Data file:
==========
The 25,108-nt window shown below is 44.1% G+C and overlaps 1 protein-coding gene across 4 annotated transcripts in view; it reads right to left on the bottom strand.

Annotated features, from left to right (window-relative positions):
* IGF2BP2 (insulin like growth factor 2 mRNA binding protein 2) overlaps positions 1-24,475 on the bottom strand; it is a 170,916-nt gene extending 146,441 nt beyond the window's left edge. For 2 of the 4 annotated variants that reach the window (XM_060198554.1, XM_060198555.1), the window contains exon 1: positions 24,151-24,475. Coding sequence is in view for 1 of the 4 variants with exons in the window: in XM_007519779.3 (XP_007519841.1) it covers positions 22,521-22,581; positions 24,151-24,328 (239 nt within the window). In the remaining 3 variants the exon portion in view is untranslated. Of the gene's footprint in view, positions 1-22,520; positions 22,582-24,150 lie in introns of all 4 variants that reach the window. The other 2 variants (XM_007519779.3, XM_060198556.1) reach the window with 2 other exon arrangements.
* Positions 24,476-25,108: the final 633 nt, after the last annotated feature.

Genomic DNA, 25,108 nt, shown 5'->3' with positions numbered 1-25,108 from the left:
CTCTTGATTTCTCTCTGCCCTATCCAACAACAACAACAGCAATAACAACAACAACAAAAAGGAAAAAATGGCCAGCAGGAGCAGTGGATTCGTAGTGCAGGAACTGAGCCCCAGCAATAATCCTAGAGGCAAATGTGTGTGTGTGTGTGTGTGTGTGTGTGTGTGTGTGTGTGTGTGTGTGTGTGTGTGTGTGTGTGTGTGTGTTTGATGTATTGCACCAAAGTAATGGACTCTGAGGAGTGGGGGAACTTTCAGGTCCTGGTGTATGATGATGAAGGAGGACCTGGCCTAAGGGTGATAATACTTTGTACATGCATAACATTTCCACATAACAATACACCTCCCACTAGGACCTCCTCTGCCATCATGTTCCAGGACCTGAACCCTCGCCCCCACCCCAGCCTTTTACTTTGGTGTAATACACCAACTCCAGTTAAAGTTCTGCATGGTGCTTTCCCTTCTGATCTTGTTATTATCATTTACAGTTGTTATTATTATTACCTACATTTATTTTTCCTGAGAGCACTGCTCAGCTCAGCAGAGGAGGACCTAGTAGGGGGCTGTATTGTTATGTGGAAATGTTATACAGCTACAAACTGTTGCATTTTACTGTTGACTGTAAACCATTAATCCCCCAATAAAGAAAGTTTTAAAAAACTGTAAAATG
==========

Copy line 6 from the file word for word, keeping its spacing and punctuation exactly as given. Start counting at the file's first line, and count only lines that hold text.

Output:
CTCTTGATTTCTCTCTGCCCTATCCAACAACAACAACAGCAATAACAACAACAACAAAAAGGAAAAAATGGCCAGCAGGAGCAGTGGATTCGTAGTGCAGGAACTGAGCCCCAGCAATAATCCTAGAGGCAAATGTGTGTGTGTGTGTGTGTGTGTGTGTGTGTGTGTGTGTGTGTGTGTGTGTGTGTGTGTGTGTGTGTGTGTTTGATGTATTGCACCAAAGTAATGGACTCTGAGGAGTGGGGGAACTTTCAGGTCCTGGTGTATGATGATGAAGGAGGACCTGGCCTAAGGGTGATAATACTTTGTACATGCATAACATTTCCACATAACAATACACCTCCCACTAGGACCTCCTCTGCCATCATGTTCCAGGACCTGAACCCTCGCCCCCACCCCAGCCTTTTACTTTGGTGTAATACACCAACTCCAGTTAAAGTTCTGCATGGTGCTTTCCCTTCTGATCTTGTTATTATCATTTACAGTTGTTATTATTATTACCTACATTTATTTTTCCTGAGAGCACTGCTCAGCTCAGCAGAGGAGGACCTAGTAGGGGGCTGTATTGTTATGTGGAAATGTTATACAGCTACAAACTGTTGCATTTTACTGTTGACTGTAAACCATTAATCCCCCAATAAAGAAAGTTTTAAAAAACTGTAAAATG